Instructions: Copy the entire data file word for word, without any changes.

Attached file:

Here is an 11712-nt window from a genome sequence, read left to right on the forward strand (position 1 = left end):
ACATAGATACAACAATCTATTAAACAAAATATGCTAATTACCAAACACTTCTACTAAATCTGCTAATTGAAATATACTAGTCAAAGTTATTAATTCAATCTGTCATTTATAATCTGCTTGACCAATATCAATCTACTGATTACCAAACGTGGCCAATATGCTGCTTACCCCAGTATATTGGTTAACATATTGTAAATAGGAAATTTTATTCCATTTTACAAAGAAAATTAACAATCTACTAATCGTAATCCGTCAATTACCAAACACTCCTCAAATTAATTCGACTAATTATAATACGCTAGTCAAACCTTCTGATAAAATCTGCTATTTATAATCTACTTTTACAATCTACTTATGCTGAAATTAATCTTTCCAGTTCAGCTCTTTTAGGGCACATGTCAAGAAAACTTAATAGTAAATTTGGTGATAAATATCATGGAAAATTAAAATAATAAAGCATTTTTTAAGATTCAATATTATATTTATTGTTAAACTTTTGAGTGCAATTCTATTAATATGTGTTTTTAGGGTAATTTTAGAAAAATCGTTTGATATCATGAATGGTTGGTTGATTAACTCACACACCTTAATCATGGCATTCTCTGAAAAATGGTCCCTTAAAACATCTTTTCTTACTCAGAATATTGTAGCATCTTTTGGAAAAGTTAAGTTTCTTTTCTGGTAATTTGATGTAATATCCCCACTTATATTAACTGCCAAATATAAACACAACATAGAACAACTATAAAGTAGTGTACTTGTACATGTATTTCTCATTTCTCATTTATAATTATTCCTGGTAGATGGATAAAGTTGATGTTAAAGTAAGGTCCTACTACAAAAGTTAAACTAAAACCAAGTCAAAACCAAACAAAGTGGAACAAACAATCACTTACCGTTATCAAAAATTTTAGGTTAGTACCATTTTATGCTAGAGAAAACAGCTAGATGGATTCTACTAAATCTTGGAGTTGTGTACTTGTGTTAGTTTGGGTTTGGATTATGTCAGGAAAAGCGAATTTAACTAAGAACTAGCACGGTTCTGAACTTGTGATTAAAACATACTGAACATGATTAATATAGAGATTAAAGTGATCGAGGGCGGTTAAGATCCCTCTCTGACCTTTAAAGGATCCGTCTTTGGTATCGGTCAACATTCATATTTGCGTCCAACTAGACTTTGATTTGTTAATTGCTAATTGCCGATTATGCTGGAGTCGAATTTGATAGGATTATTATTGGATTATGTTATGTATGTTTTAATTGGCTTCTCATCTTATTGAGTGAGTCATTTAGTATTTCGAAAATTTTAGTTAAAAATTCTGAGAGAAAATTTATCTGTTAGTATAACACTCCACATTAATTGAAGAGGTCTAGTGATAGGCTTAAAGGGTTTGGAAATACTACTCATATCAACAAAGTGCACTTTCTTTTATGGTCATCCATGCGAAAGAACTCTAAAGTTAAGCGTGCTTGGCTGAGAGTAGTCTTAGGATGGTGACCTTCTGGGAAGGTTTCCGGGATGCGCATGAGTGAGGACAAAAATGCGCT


Here is an 11712-nt window from a genome sequence, read left to right on the forward strand (position 1 = left end):
ACATAGATACAACAATCTATTAAACAAAATATGCTAATTACCAAACACTTCTACTAAATCTGCTAATTGAAATATACTAGTCAAAGTTATTAATTCAATCTGTCATTTATAATCTGCTTGACCAATATCAATCTACTGATTACCAAACGTGGCCAATATGCTGCTTACCCCAGTATATTGGTTAACATATTGTAAATAGGAAATTTTATTCCATTTTACAAAGAAAATTAACAATCTACTAATCGTAATCCGTCAATTACCAAACACTCCTCAAATTAATTCGACTAATTATAATACGCTAGTCAAACCTTCTGATAAAATCTGCTATTTATAATCTACTTTTACAATCTACTTATGCTGAAATTAATCTTTCCAGTTCAGCTCTTTTAGGGCACATGTCAAGAAAACTTAATAGTAAATTTGGTGATAAATATCATGGAAAATTAAAATAATAAAGCATTTTTTAAGATTCAATATTATATTTATTGTTAAACTTTTGAGTGCAATTCTATTAATATGTGTTTTTAGGGTAATTTTAGAAAAATCGTTTGATATCATGAATGGTTGGTTGATTAACTCACACACCTTAATCATGGCATTCTCTGAAAAATGGTCCCTTAAAACATCTTTTCTTACTCAGAATATTGTAGCATCTTTTGGAAAAGTTAAGTTTCTTTTCTGGTAATTTGATGTAATATCCCCACTTATATTAACTGCCAAATATAAACACAACATAGAACAACTATAAAGTAGTGTACTTGTACATGTATTTCTCATTTCTCATTTATAATTATTCCTGGTAGATGGATAAAGTTGATGTTAAAGTAAGGTCCTACTACAAAAGTTAAACTAAAACCAAGTCAAAACCAAACAAAGTGGAACAAACAATCACTTACCGTTATCAAAAATTTTAGGTTAGTACCATTTTATGCTAGAGAAAACAGCTAGATGGATTCTACTAAATCTTGGAGTTGTGTACTTGTGTTAGTTTGGGTTTGGATTATGTCAGGAAAAGCGAATTTAACTAAGAACTAGCACGGTTCTGAACTTGTGATTAAAACATACTGAACATGATTAATATAGAGATTAAAGTGATCGAGGGCGGTTAAGATCCCTCTCTGACCTTTAAAGGATCCGTCTTTGGTATCGGTCAACATTCATATTTGCGTCCAACTAGACTTTGATTTGTTAATTGCTAATTGCCGATTATGCTGGAGTCGAATTTGATAGGATTATTATTGGATTATGTTATGTATGTTTTAATTGGCTTCTCATCTTATTGAGTGAGTCATTTAGTATTTCGAAAATTTTAGTTAAAAATTCTGAGAGAAAATTTATCTGTTAGTATAACACTCCACATTAATTGAAGAGGTCTAGTGATAGGCTTAAAGGGTTTGGAAATACTACTCATATCAACAAAGTGCACTTTCTTTTATGGTCATCCATGCGAAAGAACTCTAAAGTTAAGCGTGCTTGGCTGAGAGTAGTCTTAGGATGGTGACCTTCTGGGAAGGTTTCCGGGATGCGCATGAGTGAGGACAAAAATGCGCT